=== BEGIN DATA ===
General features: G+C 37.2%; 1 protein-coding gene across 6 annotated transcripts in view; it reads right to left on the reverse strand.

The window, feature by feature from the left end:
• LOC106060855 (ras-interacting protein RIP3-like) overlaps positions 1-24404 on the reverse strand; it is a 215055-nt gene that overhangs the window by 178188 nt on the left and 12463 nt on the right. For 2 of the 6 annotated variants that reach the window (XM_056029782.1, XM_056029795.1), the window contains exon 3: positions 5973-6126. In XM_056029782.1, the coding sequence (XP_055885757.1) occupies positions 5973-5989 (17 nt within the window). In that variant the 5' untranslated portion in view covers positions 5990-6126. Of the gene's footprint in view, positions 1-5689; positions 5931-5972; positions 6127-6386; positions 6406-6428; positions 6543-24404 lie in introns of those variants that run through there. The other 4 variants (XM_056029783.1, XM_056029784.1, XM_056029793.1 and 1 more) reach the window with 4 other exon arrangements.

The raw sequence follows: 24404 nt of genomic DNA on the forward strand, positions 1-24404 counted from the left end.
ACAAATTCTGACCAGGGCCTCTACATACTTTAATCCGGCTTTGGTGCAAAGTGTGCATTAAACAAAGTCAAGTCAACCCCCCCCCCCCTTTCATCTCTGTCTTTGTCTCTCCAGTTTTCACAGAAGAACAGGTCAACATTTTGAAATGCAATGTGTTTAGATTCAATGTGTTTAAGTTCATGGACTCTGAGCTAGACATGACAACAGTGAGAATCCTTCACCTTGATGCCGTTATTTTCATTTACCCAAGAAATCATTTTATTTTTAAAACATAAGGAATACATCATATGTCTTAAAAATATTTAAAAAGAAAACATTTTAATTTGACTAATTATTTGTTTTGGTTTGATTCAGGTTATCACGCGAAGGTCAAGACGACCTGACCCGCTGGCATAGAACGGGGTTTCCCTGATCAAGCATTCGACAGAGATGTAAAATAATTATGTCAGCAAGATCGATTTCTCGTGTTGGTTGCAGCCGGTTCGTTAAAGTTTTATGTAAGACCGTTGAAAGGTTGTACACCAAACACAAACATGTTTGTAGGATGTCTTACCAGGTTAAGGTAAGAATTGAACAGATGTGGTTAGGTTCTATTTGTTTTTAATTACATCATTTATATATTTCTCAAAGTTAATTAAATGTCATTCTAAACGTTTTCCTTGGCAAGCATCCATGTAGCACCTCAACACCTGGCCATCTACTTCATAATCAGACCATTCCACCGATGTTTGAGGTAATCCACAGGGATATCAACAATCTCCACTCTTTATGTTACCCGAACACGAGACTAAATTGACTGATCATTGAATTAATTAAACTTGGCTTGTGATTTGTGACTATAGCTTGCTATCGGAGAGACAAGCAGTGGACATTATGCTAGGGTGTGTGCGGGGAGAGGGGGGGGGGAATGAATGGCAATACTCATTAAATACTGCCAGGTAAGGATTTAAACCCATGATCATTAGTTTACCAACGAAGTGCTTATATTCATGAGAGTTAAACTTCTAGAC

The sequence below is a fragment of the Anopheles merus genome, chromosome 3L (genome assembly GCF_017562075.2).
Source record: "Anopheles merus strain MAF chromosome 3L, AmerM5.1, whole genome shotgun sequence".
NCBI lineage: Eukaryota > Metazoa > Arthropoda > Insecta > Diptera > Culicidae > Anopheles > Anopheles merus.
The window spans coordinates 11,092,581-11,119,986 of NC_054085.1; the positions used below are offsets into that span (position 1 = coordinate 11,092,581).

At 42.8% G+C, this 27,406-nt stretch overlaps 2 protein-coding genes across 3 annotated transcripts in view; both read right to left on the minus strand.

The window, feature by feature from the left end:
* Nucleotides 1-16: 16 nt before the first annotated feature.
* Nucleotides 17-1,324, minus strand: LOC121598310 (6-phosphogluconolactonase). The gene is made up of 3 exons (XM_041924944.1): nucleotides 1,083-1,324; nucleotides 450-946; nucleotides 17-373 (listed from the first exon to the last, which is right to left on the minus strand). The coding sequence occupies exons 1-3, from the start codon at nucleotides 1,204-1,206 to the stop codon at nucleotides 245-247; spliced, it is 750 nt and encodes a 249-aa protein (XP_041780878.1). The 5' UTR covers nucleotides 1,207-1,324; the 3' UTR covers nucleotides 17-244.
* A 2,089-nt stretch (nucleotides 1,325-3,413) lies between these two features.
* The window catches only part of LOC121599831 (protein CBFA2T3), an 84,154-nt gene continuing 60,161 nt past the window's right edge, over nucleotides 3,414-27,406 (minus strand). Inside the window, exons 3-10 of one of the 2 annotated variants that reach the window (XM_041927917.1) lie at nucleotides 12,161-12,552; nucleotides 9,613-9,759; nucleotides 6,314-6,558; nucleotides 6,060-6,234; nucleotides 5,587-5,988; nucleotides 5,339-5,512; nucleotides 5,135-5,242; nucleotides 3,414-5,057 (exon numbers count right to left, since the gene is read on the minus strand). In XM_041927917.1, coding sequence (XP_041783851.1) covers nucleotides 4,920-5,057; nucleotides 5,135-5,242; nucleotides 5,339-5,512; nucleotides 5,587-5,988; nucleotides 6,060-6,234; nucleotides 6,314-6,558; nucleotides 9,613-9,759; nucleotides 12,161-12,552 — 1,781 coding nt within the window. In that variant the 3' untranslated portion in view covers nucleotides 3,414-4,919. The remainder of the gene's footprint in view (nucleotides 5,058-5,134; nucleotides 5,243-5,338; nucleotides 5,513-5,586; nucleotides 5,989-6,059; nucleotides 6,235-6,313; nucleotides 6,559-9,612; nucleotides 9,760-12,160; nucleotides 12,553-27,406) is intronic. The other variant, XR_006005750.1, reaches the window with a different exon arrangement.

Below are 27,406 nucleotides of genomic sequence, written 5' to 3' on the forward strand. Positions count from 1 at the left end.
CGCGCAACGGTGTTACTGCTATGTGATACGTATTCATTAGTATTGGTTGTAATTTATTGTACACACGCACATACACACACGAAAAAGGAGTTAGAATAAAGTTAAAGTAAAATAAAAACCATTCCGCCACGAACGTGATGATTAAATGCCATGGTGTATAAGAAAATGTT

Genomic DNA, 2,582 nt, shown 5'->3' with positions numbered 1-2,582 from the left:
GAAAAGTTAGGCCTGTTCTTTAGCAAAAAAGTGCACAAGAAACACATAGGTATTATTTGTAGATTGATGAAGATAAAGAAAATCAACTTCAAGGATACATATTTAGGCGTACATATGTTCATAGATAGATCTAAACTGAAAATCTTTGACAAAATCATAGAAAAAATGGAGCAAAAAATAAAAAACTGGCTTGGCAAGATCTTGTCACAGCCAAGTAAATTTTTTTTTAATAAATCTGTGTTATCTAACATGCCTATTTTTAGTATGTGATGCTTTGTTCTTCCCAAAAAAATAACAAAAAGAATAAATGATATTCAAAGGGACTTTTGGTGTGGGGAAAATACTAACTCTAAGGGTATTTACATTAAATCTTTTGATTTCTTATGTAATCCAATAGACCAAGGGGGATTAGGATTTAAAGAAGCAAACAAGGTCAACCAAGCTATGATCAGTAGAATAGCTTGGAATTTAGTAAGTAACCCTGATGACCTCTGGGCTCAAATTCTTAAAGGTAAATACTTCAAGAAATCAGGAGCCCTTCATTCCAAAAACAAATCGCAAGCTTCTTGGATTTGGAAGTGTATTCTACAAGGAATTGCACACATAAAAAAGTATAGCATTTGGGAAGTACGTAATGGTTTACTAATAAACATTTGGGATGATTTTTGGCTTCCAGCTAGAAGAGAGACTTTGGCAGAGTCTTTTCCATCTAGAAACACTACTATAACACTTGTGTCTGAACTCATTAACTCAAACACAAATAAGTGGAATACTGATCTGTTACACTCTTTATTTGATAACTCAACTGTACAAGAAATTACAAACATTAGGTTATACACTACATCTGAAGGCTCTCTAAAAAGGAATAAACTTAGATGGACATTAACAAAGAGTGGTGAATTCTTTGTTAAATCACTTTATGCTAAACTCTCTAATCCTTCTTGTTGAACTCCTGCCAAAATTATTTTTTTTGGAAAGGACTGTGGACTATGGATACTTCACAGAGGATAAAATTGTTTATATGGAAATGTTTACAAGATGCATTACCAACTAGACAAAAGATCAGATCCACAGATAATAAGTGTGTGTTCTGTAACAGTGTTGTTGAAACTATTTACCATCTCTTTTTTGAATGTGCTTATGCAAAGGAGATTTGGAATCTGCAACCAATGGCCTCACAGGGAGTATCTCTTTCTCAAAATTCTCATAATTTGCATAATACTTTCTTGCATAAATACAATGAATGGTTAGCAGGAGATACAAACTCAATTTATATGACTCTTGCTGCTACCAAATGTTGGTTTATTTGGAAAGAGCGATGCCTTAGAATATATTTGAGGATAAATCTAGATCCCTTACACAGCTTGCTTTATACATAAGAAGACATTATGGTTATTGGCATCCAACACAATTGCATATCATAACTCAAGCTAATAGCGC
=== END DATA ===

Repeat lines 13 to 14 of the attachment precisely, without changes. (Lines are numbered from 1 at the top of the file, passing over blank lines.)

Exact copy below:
* Nucleotides 17-1,324, minus strand: LOC121598310 (6-phosphogluconolactonase). The gene is made up of 3 exons (XM_041924944.1): nucleotides 1,083-1,324; nucleotides 450-946; nucleotides 17-373 (listed from the first exon to the last, which is right to left on the minus strand). The coding sequence occupies exons 1-3, from the start codon at nucleotides 1,204-1,206 to the stop codon at nucleotides 245-247; spliced, it is 750 nt and encodes a 249-aa protein (XP_041780878.1). The 5' UTR covers nucleotides 1,207-1,324; the 3' UTR covers nucleotides 17-244.
* A 2,089-nt stretch (nucleotides 1,325-3,413) lies between these two features.